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LIBOR Rigging

July 5, 2012

LIBOR (the London inter-bank offered rate) scandal that involves Barclays, a 300-year-old British bank, is beginning to assume global significance. Over the past weeks damning evidence has emerged, in documents detailing a settlement between Barclays and regulators in America and Britain that employees at the bank and at several other unnamed banks tried to rig the number time and again over a period of at least five years. And worse is likely to emerge. Investigations by regulators in several countries, including Canada, America, Japan, the EU, Switzerland and Britain, are looking into allegations that LIBOR and similar rates were rigged by large numbers of banks.

The LIBOR that the traders were toying with determines the prices that people and corporations around the world pay for loans or receive for their savings. It is used as a benchmark to set payments on about $800 trillion-worth of financial instruments, ranging from complex interest-rate derivatives to simple mortgages. The number determines the global flow of billions of dollars each year. Yet it turns out to have been flawed.

Bob Diamond resign over LIBOR riggingOn July 3rd, Barclays PLC Chief Executive Robert Diamond caved in to intense pressure to quit after the U.K. bank became embroiled in a bitter political row over its role in the Libor rate-rigging scandal. Robert Diamond resigned amid a deepening dispute about whether the Bank of England pushed the lender to submit artificially low Libor rates during the financial crisis.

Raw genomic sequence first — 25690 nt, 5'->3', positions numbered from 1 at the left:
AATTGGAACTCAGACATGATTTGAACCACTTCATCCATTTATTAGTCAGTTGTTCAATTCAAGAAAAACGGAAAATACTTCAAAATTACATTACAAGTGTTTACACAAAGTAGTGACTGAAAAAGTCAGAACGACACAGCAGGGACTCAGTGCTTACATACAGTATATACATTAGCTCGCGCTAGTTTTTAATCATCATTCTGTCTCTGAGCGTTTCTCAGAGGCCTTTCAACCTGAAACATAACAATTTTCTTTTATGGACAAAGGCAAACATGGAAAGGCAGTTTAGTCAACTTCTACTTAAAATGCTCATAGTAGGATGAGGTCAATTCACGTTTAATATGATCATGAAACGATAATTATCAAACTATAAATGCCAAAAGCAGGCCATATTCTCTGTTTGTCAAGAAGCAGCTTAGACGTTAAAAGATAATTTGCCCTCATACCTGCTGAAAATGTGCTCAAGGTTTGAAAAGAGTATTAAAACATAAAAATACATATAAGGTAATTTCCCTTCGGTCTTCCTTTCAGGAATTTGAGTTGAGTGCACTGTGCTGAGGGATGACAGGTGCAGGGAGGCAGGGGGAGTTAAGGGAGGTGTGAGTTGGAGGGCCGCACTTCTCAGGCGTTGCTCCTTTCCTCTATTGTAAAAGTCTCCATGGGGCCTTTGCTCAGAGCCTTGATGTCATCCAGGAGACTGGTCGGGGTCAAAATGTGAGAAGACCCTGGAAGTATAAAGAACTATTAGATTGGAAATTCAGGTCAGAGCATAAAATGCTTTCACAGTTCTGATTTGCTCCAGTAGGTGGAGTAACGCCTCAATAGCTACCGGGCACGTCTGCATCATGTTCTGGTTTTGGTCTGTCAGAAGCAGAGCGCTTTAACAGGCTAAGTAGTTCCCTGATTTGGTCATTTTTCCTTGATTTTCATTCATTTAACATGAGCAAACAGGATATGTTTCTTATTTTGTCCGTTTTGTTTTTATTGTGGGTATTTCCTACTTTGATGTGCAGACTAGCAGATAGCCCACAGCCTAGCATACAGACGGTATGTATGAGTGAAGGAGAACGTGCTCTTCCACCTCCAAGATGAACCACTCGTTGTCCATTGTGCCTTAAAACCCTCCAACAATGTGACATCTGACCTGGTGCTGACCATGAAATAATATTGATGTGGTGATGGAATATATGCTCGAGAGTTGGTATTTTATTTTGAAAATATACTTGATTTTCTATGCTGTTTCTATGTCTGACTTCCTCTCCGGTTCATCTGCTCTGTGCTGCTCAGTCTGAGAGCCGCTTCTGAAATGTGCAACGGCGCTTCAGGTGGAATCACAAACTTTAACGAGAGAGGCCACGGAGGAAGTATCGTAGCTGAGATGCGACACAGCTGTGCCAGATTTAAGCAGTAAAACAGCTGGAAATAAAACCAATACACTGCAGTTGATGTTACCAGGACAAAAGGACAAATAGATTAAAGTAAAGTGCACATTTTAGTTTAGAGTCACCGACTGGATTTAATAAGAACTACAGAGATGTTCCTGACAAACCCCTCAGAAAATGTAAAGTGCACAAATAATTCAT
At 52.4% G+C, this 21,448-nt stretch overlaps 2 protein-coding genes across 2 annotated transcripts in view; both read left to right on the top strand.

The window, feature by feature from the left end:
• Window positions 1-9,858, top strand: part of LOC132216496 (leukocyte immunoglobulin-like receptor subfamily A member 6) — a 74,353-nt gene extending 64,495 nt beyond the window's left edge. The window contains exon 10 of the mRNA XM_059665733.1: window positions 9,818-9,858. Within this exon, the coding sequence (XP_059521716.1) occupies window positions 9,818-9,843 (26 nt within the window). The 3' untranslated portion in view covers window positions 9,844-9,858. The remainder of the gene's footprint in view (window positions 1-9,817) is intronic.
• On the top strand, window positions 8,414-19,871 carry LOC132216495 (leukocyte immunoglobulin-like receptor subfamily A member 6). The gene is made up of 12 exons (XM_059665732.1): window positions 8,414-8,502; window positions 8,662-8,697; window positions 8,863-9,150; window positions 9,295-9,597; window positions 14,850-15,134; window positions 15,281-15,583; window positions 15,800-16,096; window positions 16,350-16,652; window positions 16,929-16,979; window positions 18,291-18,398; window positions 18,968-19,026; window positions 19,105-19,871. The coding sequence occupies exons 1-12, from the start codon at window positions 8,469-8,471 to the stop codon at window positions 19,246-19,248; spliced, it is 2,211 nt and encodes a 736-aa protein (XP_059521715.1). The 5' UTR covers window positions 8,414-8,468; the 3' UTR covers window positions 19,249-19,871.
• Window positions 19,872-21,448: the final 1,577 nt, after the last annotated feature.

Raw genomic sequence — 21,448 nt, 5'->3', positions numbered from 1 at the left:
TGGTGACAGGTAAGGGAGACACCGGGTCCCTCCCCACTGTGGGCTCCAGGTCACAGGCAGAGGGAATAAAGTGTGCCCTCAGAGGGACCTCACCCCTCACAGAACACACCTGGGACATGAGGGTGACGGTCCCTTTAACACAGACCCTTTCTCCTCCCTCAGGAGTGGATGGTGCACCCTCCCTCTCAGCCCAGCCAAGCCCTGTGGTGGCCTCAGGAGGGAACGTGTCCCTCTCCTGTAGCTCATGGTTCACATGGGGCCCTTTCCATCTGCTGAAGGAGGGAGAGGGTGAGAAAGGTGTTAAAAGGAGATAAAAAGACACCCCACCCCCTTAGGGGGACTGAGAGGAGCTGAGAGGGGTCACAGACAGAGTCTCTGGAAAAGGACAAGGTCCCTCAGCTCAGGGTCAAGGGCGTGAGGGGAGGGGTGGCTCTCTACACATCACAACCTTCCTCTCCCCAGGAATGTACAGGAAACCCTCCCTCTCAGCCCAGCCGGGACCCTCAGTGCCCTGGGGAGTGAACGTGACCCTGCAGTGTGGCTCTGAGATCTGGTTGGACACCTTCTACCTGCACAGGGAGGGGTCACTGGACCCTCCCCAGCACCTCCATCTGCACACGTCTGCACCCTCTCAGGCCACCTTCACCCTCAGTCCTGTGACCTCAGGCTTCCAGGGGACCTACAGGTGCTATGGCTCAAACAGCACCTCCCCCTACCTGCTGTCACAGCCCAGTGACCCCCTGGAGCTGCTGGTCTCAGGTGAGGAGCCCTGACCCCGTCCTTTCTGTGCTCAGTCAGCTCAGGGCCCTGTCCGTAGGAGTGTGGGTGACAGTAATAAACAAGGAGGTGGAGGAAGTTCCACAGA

Like many of the City’s ways, LIBOR is something of an anachronism, a throwback to a time when many bankers within the Square Mile knew one another and when trust was more important than contract. For LIBOR, a borrowing rate is set daily by a panel of banks for ten currencies and for 15 maturities. The most important of these, three-month dollar LIBOR, is supposed to indicate what a bank would pay to borrow dollars for three months from other banks at 11am on the day it is set. The dollar rate is fixed each day by taking estimates from a panel, currently comprising 18 banks, of what they think they would have to pay to borrow if they needed money. The top four and bottom four estimates are then discarded, and LIBOR is the average of those left. The submissions of all the participants are published, along with each day’s LIBOR fix.

In theory, LIBOR is supposed to be a pretty honest number because it is assumed, for a start, that banks play by the rules and give truthful estimates. The market is also sufficiently small that most banks are presumed to know what the others are doing. In reality, the system is rotten.

First, it is based on banks’ estimates, rather than the actual prices at which banks have lent to or borrowed from one another.

A second problem is that those involved in setting the rates have often had every incentive to lie, since their banks stood to profit or lose money depending on the level at which LIBOR was set each day. Worse still, transparency in the mechanism of setting rates may well have exacerbated the tendency to lie, rather than suppressed it. Banks that were weak would not have wanted to signal that fact widely in markets by submitting honest estimates of the high price they would have to pay to borrow, if they could borrow at all. Read full article “LIBOR Rigging” at smartinmoney.com

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